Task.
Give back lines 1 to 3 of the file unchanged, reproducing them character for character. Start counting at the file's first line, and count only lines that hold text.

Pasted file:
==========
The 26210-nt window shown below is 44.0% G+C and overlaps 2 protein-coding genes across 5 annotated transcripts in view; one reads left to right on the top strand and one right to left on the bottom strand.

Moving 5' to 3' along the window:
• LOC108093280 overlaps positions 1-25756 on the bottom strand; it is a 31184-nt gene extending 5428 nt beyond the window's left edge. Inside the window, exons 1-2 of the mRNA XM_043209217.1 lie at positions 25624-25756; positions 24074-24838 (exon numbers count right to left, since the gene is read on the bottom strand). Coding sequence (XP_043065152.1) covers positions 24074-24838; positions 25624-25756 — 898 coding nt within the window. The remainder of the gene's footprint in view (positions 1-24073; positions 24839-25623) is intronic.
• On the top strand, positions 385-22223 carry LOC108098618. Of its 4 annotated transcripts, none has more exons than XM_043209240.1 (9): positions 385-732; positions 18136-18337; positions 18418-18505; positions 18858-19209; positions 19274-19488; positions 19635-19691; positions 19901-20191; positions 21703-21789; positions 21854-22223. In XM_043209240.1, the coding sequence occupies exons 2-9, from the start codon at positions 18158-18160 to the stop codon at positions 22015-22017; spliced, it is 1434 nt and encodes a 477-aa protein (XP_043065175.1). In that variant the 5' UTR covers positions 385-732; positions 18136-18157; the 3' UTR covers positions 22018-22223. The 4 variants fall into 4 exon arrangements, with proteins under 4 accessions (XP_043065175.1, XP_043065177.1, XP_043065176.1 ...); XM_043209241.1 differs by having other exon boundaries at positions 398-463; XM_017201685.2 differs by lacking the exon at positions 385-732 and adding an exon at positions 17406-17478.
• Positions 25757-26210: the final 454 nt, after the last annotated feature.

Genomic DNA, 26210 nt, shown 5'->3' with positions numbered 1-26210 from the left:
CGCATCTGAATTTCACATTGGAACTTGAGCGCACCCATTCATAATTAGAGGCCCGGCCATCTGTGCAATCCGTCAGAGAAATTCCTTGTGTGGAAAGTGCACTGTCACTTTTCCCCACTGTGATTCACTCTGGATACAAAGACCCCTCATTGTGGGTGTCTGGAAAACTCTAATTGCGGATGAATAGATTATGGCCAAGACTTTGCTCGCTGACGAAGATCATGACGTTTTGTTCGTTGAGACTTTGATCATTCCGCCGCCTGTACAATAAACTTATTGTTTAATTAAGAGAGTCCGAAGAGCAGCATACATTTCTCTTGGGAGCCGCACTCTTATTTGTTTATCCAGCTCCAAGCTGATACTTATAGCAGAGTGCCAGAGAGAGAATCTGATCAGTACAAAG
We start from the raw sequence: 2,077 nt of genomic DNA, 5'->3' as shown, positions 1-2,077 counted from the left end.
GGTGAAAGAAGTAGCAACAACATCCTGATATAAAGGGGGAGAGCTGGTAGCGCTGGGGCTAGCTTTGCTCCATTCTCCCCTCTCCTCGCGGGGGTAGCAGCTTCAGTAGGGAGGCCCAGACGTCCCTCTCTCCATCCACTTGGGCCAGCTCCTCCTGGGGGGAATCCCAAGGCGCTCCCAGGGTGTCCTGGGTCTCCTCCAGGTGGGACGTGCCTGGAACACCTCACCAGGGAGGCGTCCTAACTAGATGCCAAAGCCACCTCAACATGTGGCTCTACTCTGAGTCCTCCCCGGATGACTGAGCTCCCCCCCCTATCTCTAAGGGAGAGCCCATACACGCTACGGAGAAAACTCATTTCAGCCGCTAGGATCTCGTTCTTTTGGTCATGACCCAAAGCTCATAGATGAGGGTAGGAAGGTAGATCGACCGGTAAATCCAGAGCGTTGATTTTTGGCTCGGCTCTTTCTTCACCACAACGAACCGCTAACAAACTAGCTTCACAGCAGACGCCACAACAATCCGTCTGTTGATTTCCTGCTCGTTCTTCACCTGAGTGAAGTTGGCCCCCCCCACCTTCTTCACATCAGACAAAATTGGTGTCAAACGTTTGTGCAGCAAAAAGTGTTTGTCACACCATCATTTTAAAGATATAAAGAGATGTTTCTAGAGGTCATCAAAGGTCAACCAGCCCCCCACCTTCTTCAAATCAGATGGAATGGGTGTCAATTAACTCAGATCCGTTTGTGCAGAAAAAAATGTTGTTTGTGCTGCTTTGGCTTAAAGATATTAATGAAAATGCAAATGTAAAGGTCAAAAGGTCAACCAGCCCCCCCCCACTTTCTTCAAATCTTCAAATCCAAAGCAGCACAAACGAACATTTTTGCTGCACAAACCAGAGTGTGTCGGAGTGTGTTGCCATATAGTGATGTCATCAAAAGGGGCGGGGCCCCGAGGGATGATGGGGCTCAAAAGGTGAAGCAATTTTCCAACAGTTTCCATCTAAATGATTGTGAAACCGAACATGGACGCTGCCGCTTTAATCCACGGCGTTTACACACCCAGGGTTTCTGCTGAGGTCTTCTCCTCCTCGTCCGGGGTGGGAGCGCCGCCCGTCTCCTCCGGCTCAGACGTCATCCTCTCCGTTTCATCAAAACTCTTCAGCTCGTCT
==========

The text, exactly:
The 26210-nt window shown below is 44.0% G+C and overlaps 2 protein-coding genes across 5 annotated transcripts in view; one reads left to right on the top strand and one right to left on the bottom strand.

Moving 5' to 3' along the window:
• LOC108093280 overlaps positions 1-25756 on the bottom strand; it is a 31184-nt gene extending 5428 nt beyond the window's left edge. Inside the window, exons 1-2 of the mRNA XM_043209217.1 lie at positions 25624-25756; positions 24074-24838 (exon numbers count right to left, since the gene is read on the bottom strand). Coding sequence (XP_043065152.1) covers positions 24074-24838; positions 25624-25756 — 898 coding nt within the window. The remainder of the gene's footprint in view (positions 1-24073; positions 24839-25623) is intronic.